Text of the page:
Carl Heinrich Bloch (1834-1890), “Christ Driving Out Money Changers From the Temple”
I remember singing that sweet old gospel song, What a Friend We Have in Jesus, and I’m not denying that Jesus is our friend and brother, but there is something a bit disconcerting about being too comfortable with Jesus. He might be the good shepherd and gentle Jesus, meek and mild, but he’s the shepherd is also the judge and while he’s mild, there is also something wild about him.
Aslan is not a tame lion and Christ the Tiger is not a cuddly kitten.
I’m not sure where in the New Testament it indicates that Jesus is our best buddy. When I read the gospels he certainly went to parties, was sociable and was very popular, but he is always treated either with extreme respect or with disdain and fear. Even with his apostles there is a distance. He loves people, but he doesn’t come across to me as full of bonhomie, high fives and hearty slaps on the back. There is always something of the desert about him.
Yet the predominant image of Jesus in our American Evangelical society is that of “friend and brother”. People are told they can have a ‘personal relationship with Jesus, and one gets the impression that this is of the same order as the sort of relationship you have with your best buddy from high school days. It’s almost Jesus the work colleague, or Jesus the team leader.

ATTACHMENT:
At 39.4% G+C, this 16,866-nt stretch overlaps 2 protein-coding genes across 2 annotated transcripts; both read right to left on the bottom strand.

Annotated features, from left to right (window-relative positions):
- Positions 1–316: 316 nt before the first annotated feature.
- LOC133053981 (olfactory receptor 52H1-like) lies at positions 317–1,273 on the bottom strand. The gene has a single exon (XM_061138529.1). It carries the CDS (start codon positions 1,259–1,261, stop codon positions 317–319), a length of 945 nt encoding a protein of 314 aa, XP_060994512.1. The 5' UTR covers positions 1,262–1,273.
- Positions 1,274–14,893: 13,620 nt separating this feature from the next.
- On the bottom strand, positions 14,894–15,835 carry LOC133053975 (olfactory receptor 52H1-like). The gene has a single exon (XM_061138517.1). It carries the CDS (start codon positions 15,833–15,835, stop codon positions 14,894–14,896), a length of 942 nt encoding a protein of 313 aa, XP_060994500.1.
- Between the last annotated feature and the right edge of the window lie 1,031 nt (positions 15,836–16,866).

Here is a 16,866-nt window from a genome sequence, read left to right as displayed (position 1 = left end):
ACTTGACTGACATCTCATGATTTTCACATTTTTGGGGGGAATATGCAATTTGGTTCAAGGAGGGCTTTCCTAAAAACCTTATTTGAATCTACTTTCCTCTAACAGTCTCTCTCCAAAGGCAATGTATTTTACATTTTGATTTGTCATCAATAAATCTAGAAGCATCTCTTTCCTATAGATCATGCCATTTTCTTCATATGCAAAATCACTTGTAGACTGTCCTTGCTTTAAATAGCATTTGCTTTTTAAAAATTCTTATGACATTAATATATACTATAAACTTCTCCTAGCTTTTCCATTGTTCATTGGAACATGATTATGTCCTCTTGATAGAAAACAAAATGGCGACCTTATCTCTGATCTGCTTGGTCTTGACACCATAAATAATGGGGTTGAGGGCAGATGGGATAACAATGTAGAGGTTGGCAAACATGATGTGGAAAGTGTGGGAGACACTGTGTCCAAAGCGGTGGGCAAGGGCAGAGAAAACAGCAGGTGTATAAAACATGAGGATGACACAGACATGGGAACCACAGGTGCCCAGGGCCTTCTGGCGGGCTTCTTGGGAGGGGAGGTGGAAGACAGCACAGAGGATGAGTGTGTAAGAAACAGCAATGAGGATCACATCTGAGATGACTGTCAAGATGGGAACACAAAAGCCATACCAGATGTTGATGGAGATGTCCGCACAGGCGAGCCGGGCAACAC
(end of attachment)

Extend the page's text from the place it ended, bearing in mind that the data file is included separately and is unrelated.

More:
I’m sure that’s all well and good up to a point, but I doubt if it’s really a Scriptural image, nor is it an image that was popular throughout Church history. The closest we get to a chummy, up close and personal Jesus is the intimacy of Jesus the Good Shepherd, and certainly we Catholics love the tenderness of Jesus of the Sacred Heart.
The more dominant image in the New Testament is one of Jesus Christ glorified. The readings for the Ascension emphasize the ‘cosmic Christ’. He is the one under whose feet God has put all things. He is the one who has claimed dominion over all the spiritual forces in the heavenly places. He is the one through whom all things exist, who is in all and through all. In other words, he is Christ the King, Christ Pantocrator.
Furthermore, he is the judge of the living and the dead, before whom every knee shall bow in heaven and on earth and under the earth.
Why is this image so neglected today, and why has it never (in my experience) been emphasized within Protestantism? Is it just that we are democratic? We’re egalitarian and want Jesus to be ‘an ordinary guy’? Is it because we are uncomfortable with all the supernatural language associated with him being over all the ‘thrones and principalities and powers and dominions’?
Or is it the fact that Jesus–the Dreadful Judge of the Last Day makes us a wee bit, well, nervous? To be nervous of that final judgment is not such a bad thing. In fact, the Book of Proverbs says “the fear of the Lord is the beginning of wisdom.” The proper fear of the Lord is the humble acknowledgement that we are in the presence of the King of Kings and Lord of Lords. Jesus Christ is, after all, the second person of the Holy Trinity—the very Son of God, Light from Light, God from God, Begotten not made, consubstantial with the Father, by whom all things were made.
He loves me, and is my friend and brother, but he is first and foremost—as the apostles proclaim, “My Lord and My God.”